Basically, they are presently trying to NOT act like morons, as was formerly the case.
Kudos to them, MAS says.
And while they are not yet in the category of, say, classy Arizona wideout Larry Fitzgerald, they deserve much more credit than they’re receiving.
MAS feels the media overlooked Beckham’s late season strides and preferred to make a mountain out of a molehill regarding his recent missteps.
MAS finds it curious that his Giants teammates who were photographed alongside Beckham on the boat were somehow given a pass and barely mentioned.
On a grander scale, MAS senses that Odell has learned from his poor conduct mistakes of the past.
Result: He has cut out his most disturbing forms of misbehavior.
Who can forget his disgraceful physical and verbal battle in 2015 with then-Carolina cornerback Josh Norman (who, unfortunately, STILL behaves like a nut job).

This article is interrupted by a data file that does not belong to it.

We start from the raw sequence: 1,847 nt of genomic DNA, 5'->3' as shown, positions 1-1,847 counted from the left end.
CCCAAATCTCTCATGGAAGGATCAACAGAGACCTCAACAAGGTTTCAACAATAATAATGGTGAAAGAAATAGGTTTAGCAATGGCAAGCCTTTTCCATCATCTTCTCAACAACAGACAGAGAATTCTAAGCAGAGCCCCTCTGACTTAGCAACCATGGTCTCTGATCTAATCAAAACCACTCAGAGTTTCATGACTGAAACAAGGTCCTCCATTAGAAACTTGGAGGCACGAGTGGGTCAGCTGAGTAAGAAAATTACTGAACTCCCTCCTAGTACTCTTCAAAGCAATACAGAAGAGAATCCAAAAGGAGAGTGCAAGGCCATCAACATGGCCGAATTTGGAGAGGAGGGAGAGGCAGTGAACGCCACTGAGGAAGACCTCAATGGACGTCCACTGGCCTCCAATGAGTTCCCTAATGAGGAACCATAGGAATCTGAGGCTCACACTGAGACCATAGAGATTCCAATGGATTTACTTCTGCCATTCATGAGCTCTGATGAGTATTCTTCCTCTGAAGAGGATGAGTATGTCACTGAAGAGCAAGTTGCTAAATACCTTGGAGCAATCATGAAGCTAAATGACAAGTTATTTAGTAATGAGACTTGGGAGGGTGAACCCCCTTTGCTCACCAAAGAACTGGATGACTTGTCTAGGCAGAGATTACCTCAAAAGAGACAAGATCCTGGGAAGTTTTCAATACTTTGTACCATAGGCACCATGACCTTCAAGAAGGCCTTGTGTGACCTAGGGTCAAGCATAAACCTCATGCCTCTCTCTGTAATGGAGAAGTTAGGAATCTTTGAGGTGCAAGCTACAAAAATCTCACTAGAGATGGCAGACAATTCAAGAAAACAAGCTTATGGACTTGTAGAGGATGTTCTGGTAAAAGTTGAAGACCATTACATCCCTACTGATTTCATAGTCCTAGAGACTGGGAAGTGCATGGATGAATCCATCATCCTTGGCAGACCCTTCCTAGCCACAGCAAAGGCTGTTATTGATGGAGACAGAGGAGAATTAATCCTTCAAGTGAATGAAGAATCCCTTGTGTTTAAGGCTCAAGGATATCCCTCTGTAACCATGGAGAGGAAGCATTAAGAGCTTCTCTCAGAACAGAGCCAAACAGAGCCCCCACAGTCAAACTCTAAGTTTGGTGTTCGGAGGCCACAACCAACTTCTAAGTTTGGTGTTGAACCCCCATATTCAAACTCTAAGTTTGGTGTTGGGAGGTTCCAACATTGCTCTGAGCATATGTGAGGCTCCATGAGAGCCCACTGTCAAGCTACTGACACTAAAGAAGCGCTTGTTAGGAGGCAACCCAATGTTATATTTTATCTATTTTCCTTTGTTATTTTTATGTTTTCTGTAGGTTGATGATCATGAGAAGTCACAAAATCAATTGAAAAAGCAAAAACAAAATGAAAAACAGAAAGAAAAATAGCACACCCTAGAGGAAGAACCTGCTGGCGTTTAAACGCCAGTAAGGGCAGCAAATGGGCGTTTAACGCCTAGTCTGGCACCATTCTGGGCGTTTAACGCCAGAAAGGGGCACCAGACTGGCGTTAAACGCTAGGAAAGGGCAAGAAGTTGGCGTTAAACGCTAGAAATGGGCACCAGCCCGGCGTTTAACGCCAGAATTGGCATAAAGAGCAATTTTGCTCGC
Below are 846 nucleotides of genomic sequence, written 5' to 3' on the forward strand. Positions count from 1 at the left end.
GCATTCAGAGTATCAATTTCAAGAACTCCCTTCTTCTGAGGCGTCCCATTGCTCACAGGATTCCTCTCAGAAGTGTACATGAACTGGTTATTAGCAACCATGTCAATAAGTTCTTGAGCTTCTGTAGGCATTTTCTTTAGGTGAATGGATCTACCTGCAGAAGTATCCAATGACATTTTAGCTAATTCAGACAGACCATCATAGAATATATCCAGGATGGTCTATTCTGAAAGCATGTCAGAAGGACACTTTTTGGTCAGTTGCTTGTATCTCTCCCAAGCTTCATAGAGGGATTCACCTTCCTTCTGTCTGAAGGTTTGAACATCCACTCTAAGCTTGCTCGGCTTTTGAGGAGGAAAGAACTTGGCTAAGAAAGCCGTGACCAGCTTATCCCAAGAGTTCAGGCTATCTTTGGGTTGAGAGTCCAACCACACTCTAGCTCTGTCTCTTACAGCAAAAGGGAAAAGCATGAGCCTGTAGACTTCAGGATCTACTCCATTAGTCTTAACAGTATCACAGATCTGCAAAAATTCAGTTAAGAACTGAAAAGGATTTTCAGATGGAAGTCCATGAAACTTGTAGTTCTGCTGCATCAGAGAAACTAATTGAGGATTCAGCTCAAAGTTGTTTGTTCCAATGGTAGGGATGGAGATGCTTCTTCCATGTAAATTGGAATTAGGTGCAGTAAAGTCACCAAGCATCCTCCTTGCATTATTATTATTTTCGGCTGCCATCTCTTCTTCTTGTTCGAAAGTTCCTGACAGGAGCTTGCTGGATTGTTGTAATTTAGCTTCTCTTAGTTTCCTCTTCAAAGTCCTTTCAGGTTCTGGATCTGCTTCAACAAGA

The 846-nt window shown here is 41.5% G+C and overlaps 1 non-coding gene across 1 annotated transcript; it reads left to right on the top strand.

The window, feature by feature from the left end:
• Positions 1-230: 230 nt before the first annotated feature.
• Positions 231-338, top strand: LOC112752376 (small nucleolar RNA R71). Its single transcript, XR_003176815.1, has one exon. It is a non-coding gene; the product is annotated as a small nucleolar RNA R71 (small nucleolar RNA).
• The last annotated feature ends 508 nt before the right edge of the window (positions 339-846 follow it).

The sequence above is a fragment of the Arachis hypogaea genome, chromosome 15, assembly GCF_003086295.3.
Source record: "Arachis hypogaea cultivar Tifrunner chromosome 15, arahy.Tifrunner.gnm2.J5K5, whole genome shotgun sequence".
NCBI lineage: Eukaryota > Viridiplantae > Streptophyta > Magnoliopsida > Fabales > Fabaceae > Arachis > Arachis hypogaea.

However, in his late-2016 meeting versus Norman, OBJ totally kept his cool.
All while his former nemesis and tormentor — now a Washington Redskin — tried his best to infuriate Beckham, both by vile word and with dirty play.
“I feel like I put that to an end,” said Beckham afterward. “Today I just focused on football.”
Added Giants quarterback Eli Manning, “He did a good job of laughing it off. He didn’t let it affect him.”
“He’s grown up,” tacked on fellow G-Men receiver Victor Cruz. “I’m proud of him.”
And then there was the poise Beckham displayed during the post-wild card game press conference while the media relentlessly beat his dead horse-of-a Florida trip, seeking to turn it into Boatgate.
MAS was impressed by the calm eloquence he displayed in presenting his own defense.
Yes, frustrated over the media grilling he had just received, OBJ then unwisely vented out of sight — or so he thought.
Which only proves that the guy is human and still a work in progress — aren’t we all, no matter our age?
(Ever STILL fly off the handle?)
Reportedly, Giants brass has put Beckham on notice that future incidents of the plaster-punching ilk will not be tolerated.
But Beckham probably beat them to it by telling himself the same thing.